The news come out from Up's most recent release where the bank confirmed that it had partnered with BPAY among a range of other releases.

Releases are an important part of Up’s continued growth, and co-founder Dominic Pym told Fintech Business the bank started the journey with the goal of five deployments a day.

“For Up, we stated with the goal of five times a day per customer so roughly 35 a week and now we can do 50 times a week or more,” said Mr Pym.

“We can do 50 times a day but we don't send all those releases to customers. So everything's automated and the whole technology stack it can all play out and that sort of stuff.”

The BPAY payments will now allow customers to use BPAY to pay off bills, but it was not the only payment update that Up produced.

Up has launched new features for its Up to Up payments where users will see friends profile images and names, rather than just numbers and a name.

Mr Pym said it was about marrying important updates with the technical ability of the team and there was no point being good at just one thing.

“You've got to be good at all of those things and then the combination of all those things means that customers like, ‘This is amazing because every time I open my app, there's something new, something exciting’, he said.

Having something exciting was imperative for digital banks, said Mr Pym, particularly when in Australia most banks already had great mobile apps and internet banking.

“If you're launching a new neo-bank in Australia, why would a customer choose you unless you had an awesome customer experience that was better than those big banks? A lot of the passion that goes into building Up is around making the user experience as seamless as possible,” he said.

Mr Pym said part of that experience with Up was being able to create an account and have a digital wallet with them in less than three minutes.

“Making an awesome sign up takes years, it doesn't just take like a week. And so I think that that customer experience is like one day, when we ask people to switch, when we say ‘look, are you fed up with big banks or whatever’, try us,” said Mr Pym.

Up bank stands out in the market due to its partnership with Bendigo and Adelaide, whose ADI Up utilises and allowed it to be one of the first neo-banks with a product in the market.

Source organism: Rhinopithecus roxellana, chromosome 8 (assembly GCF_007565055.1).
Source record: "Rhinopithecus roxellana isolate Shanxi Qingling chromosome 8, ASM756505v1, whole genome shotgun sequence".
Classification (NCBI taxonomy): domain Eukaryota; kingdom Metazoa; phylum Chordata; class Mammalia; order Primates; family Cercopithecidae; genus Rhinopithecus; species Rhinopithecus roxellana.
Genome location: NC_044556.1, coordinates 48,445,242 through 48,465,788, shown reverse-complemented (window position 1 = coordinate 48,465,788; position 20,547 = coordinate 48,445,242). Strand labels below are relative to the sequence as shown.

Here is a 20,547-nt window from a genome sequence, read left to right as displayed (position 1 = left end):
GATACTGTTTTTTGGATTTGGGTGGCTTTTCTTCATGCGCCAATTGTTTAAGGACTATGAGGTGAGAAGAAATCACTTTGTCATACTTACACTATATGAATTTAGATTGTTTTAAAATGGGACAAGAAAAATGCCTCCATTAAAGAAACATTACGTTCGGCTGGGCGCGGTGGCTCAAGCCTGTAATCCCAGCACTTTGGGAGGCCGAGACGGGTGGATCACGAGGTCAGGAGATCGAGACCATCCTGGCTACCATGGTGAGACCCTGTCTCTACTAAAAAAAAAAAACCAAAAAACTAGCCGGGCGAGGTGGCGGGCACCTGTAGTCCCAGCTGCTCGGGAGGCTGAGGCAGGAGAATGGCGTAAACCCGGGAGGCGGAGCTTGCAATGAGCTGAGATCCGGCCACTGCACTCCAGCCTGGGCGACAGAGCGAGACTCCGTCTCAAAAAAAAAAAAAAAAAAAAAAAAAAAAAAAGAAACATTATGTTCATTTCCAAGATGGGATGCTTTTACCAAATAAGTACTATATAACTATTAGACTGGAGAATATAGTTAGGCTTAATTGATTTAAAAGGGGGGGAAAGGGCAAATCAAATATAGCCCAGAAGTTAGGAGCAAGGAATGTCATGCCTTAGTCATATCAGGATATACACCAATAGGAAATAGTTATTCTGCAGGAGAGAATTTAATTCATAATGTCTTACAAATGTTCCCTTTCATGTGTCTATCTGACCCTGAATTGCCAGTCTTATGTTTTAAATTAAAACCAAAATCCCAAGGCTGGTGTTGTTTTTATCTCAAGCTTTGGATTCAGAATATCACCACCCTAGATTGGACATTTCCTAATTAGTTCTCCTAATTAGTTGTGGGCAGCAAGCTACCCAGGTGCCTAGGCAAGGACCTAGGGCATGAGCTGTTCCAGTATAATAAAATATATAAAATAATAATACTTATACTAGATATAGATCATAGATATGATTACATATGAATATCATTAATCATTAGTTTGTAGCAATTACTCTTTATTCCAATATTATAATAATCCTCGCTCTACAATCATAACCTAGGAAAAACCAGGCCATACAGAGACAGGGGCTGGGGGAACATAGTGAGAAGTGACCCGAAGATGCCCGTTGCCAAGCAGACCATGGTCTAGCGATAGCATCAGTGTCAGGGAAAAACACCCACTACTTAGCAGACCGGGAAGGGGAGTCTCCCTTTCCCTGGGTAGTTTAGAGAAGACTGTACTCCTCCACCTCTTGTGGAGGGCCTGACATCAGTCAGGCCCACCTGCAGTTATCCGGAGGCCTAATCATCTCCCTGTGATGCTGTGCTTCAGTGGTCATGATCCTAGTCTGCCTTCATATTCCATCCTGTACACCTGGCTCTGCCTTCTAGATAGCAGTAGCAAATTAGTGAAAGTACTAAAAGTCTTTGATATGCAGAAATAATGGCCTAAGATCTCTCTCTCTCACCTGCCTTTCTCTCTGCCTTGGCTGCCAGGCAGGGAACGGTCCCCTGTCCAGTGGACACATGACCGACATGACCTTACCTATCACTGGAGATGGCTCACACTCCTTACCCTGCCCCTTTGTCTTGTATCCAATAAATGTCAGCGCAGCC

The partnership came about through Mr Pym’s tech company Ferocia, which had helped build Bendigo’s mobile banking system and after a stalled project with another bank, Mr Pym decided to go it himself.

“To launch a digital bank in Australia, you need a banking licence, $100 million, core banking system. We didn't have any of those things. So, we were like OK, we need to go about it,” he said.

At the time there was no RADI licence but Bendigo came to the table, said Mr Pym, and took a chance on Up.

“We told Bendigo, we want our company, Ferocia, to design up, build up, deliver, and we want to onboard the customers. The entire customer journey needs to be driven, run, managed, and executed by us,” he said.

“And to our surprise Bendigo came back and the said, ‘You know what, we're going to give it a shot.”

The collaboration allows Up to have access to Bendigo’s system, people and interlinks with payments and in return they provide support for Bendigo’s production systems, mobile banks and continue to build and manage those systems.

Mr Pym said Up would continue to innovate and build more systems all while wanting customers to have an amazing experience that meant they drove the bank's growth.

“We want to be able to deliver something that people can be proud of and people are excited about,” he said.

“Not just out customers, but the employees, the people building it, we want them to be on the train or walking down the street and see someone using it or look at a social media and see people say, Amazing, look what weve done."